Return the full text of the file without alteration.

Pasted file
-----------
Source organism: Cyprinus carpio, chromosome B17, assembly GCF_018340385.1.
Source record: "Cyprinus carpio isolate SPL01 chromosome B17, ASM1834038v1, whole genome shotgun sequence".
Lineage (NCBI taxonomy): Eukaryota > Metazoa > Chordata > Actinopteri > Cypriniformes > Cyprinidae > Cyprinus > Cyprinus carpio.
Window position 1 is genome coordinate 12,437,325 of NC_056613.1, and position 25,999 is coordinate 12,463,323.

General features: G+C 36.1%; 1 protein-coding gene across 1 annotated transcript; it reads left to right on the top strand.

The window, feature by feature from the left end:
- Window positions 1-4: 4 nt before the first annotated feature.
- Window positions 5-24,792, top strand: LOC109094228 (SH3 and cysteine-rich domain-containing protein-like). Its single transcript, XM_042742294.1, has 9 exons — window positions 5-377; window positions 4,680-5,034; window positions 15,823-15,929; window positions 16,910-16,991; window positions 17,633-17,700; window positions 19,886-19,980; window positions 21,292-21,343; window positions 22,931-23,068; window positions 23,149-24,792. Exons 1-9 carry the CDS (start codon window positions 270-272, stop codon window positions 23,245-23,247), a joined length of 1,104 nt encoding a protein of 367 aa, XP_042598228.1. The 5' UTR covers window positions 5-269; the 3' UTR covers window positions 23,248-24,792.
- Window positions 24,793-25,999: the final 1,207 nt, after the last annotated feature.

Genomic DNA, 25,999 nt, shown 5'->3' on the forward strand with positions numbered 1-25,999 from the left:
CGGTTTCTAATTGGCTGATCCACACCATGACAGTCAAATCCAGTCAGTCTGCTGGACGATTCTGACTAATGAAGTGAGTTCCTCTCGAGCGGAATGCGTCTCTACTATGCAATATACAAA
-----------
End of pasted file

Source organism: Cyprinus carpio, chromosome B17, assembly GCF_018340385.1.
Source record: "Cyprinus carpio isolate SPL01 chromosome B17, ASM1834038v1, whole genome shotgun sequence".
Lineage (NCBI taxonomy): Eukaryota > Metazoa > Chordata > Actinopteri > Cypriniformes > Cyprinidae > Cyprinus > Cyprinus carpio.
Window position 1 is genome coordinate 12,437,325 of NC_056613.1, and position 25,999 is coordinate 12,463,323.

General features: G+C 36.1%; 1 protein-coding gene across 1 annotated transcript; it reads left to right on the top strand.

The window, feature by feature from the left end:
- Window positions 1-4: 4 nt before the first annotated feature.
- Window positions 5-24,792, top strand: LOC109094228 (SH3 and cysteine-rich domain-containing protein-like). Its single transcript, XM_042742294.1, has 9 exons — window positions 5-377; window positions 4,680-5,034; window positions 15,823-15,929; window positions 16,910-16,991; window positions 17,633-17,700; window positions 19,886-19,980; window positions 21,292-21,343; window positions 22,931-23,068; window positions 23,149-24,792. Exons 1-9 carry the CDS (start codon window positions 270-272, stop codon window positions 23,245-23,247), a joined length of 1,104 nt encoding a protein of 367 aa, XP_042598228.1. The 5' UTR covers window positions 5-269; the 3' UTR covers window positions 23,248-24,792.
- Window positions 24,793-25,999: the final 1,207 nt, after the last annotated feature.

Genomic DNA, 25,999 nt, shown 5'->3' on the forward strand with positions numbered 1-25,999 from the left:
CGGTTTCTAATTGGCTGATCCACACCATGACAGTCAAATCCAGTCAGTCTGCTGGACGATTCTGACTAATGAAGTGAGTTCCTCTCGAGCGGAATGCGTCTCTACTATGCAATATACAAA